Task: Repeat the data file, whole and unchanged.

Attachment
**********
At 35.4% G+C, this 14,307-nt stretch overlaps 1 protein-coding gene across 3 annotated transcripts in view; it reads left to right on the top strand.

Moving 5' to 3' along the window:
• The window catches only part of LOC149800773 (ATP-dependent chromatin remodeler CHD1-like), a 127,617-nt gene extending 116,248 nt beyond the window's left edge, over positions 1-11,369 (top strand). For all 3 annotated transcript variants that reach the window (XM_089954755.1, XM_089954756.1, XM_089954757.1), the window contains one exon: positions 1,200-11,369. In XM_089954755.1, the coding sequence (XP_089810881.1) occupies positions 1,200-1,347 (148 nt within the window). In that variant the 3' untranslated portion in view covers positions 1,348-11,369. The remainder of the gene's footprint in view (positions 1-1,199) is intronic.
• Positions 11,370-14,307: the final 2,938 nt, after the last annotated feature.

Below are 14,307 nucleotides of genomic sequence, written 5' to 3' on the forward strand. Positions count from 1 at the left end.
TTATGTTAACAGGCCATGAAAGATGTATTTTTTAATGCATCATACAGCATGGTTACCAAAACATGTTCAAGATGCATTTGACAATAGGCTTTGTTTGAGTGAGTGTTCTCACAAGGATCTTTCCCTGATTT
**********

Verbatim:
At 35.4% G+C, this 14,307-nt stretch overlaps 1 protein-coding gene across 3 annotated transcripts in view; it reads left to right on the top strand.

Moving 5' to 3' along the window:
• The window catches only part of LOC149800773 (ATP-dependent chromatin remodeler CHD1-like), a 127,617-nt gene extending 116,248 nt beyond the window's left edge, over positions 1-11,369 (top strand). For all 3 annotated transcript variants that reach the window (XM_089954755.1, XM_089954756.1, XM_089954757.1), the window contains one exon: positions 1,200-11,369. In XM_089954755.1, the coding sequence (XP_089810881.1) occupies positions 1,200-1,347 (148 nt within the window). In that variant the 3' untranslated portion in view covers positions 1,348-11,369. The remainder of the gene's footprint in view (positions 1-1,199) is intronic.
• Positions 11,370-14,307: the final 2,938 nt, after the last annotated feature.

Below are 14,307 nucleotides of genomic sequence, written 5' to 3' on the forward strand. Positions count from 1 at the left end.
TTATGTTAACAGGCCATGAAAGATGTATTTTTTAATGCATCATACAGCATGGTTACCAAAACATGTTCAAGATGCATTTGACAATAGGCTTTGTTTGAGTGAGTGTTCTCACAAGGATCTTTCCCTGATTT